When I am at an intersection of pain and despair, writing is hard.

When I am busy, and used up all my spoons buying groceries,  writing is hard.

When I haven’t really slept, and something emotionally demanding is going on, writing is hard.

When I really just want to do something with no pressure whatsoever, writing is hard.

Sometimes, despite my best attempts, despite the encroaching deadline for a magazine I really want to submit to, I sit at the keyboard and I stare and I swear just thinking about a story will make me sweat blood and all I want is some ease.

What I am saying is, despite what famous, successful authors who write for a living tell you, writing is actually quite hard. Like everything worth doing, writing is difficult. It is not impossibly hard, usually, but it is already not an easy task that is made progressively more difficult by any remotely challenging life circumstance, and if you’re a person for whom writing already has a high opportunity cost, the stress of writing compounds.

And yet, we write.

Sometimes, you hit a project or have a day (or a week, or a month) where writing is full of ease — the words come quickly, whenever you sit down. The words are always pressing up against you waiting to be written down. You are in love with your project and you have a whirlwind affair. And when you’ve had days like these, especially if you used them to finish a whole project, you tell yourself this is what writing is supposed to be like, the true state of the author, how real authors write. This is the glorified Inspired State, where writing is finally easy.

For me, such projects are increasingly rare. There are still occasional days where I write 2000 words in a single sitting but they have high costs associated with them — I don’t get a lot else done. I just can’t afford to have that many days like that. Most days I am struggling against pain, against tiredness, a lack of time, a need to conserve my energy for things that can’t be put off for my own basic survival. I can’t put off eating to write. I can’t put off going to the doctor to write. Even when I want to write, the needs of my body invade, take up my attention, my energy, my time. Only so many functional minutes in a day, and not all of them are mine to spend how I want.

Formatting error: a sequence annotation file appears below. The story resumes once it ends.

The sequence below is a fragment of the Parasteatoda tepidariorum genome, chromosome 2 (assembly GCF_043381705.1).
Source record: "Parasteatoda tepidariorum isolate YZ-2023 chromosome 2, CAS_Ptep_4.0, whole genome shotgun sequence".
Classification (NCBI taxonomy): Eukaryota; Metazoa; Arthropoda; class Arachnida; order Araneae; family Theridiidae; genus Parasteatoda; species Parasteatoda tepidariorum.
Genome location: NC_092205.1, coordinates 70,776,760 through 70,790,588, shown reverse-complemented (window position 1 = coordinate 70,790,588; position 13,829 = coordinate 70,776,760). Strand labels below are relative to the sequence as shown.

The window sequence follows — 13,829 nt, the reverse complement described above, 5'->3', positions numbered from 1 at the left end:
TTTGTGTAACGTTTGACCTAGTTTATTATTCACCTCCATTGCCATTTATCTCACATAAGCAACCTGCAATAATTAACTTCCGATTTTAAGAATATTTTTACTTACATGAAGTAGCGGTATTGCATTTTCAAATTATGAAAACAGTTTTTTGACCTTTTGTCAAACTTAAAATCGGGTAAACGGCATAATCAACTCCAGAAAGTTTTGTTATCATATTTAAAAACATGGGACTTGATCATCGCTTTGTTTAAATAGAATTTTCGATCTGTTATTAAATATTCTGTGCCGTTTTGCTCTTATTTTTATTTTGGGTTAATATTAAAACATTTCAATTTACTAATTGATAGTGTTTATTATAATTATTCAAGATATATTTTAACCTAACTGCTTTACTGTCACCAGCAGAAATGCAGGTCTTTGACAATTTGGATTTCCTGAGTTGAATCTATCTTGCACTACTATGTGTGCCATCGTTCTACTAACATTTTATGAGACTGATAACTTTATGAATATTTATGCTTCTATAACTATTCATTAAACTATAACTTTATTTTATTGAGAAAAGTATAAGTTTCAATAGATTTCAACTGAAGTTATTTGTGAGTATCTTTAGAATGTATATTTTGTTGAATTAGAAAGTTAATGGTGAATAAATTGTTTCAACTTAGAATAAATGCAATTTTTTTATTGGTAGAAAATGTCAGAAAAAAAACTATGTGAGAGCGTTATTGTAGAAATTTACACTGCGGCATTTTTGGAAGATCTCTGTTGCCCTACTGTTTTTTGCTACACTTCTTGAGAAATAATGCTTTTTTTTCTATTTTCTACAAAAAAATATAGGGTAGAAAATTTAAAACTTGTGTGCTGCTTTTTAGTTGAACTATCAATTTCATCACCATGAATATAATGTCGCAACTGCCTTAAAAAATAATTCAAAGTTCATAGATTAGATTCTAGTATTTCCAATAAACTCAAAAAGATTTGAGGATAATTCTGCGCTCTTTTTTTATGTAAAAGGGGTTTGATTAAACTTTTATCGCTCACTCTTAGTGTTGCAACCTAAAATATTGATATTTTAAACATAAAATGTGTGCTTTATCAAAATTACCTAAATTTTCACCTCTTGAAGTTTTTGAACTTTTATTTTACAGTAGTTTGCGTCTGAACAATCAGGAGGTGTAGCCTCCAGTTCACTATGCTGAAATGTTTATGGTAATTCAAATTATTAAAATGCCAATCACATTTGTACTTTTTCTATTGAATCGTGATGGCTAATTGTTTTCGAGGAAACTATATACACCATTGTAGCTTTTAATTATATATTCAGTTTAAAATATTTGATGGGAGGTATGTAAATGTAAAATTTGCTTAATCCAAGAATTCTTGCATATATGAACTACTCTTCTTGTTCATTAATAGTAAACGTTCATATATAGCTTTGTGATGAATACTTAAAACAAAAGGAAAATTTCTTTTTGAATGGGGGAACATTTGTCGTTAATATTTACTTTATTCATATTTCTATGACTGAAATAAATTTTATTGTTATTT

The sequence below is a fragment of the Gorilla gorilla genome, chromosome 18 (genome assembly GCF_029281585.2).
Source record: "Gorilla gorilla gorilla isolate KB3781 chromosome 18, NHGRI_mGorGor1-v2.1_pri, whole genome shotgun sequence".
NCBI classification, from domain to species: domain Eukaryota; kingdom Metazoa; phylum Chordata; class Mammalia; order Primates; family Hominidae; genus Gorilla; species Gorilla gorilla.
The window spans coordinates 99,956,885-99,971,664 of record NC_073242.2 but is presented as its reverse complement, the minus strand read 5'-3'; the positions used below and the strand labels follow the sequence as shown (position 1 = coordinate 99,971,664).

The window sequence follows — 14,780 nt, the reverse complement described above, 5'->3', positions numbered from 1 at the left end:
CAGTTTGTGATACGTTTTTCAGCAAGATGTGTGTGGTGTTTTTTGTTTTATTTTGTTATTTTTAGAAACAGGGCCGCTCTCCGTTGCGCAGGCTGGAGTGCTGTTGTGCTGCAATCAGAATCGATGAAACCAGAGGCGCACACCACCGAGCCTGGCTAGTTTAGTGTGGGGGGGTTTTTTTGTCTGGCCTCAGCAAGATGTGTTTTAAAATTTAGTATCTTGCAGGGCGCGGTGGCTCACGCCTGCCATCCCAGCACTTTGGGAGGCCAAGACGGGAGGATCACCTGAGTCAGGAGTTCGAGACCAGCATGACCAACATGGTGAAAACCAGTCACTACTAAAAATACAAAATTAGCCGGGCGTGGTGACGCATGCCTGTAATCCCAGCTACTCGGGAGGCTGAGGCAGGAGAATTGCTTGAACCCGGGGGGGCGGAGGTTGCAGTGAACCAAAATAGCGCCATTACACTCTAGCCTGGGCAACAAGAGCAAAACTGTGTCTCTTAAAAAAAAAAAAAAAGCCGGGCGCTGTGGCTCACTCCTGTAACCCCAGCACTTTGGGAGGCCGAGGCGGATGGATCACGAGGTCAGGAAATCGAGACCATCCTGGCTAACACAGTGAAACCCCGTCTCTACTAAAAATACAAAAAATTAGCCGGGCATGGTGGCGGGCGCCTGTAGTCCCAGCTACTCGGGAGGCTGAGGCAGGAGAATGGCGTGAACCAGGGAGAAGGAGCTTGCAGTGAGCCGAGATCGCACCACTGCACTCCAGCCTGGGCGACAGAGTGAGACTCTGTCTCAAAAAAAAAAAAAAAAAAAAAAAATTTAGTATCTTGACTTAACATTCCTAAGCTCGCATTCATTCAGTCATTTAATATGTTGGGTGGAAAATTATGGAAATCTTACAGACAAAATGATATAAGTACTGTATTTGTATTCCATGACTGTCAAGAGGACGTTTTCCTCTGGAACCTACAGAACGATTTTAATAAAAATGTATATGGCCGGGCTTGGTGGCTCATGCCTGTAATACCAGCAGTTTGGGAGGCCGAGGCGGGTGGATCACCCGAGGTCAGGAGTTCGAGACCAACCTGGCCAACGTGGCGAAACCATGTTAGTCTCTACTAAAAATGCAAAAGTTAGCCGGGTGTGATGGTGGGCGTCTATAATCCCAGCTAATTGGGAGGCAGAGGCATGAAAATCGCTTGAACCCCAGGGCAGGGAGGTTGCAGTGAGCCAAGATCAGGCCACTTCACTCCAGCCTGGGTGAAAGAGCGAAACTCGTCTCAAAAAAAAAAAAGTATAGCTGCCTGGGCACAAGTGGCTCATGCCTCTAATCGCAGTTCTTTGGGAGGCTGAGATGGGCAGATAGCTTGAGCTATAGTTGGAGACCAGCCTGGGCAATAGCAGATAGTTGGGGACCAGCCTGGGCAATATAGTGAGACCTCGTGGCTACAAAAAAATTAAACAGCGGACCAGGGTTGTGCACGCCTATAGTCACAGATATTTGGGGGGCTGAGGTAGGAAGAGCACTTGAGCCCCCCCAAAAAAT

Often, a few days pass where writing is not easy, and I don’t have time to write, and when I make time, words themselves are hard, and, well, I’d rather do something else. Sometimes I do. Sometimes I forgive myself, and I say, you know; not today. Today, I am going to make a nice dinner and play video games. Today I am going to just hang out with my spouse and talk instead of hastening to write more words. Today I don’t have the energy.

There are days, though, I really want to write. I need to write. But the wall between me and writing is a hundred miles long, and I need a boost over the wall into the Kingdom of Words. For these days, I set the smallest goal I know: I will write 100 words.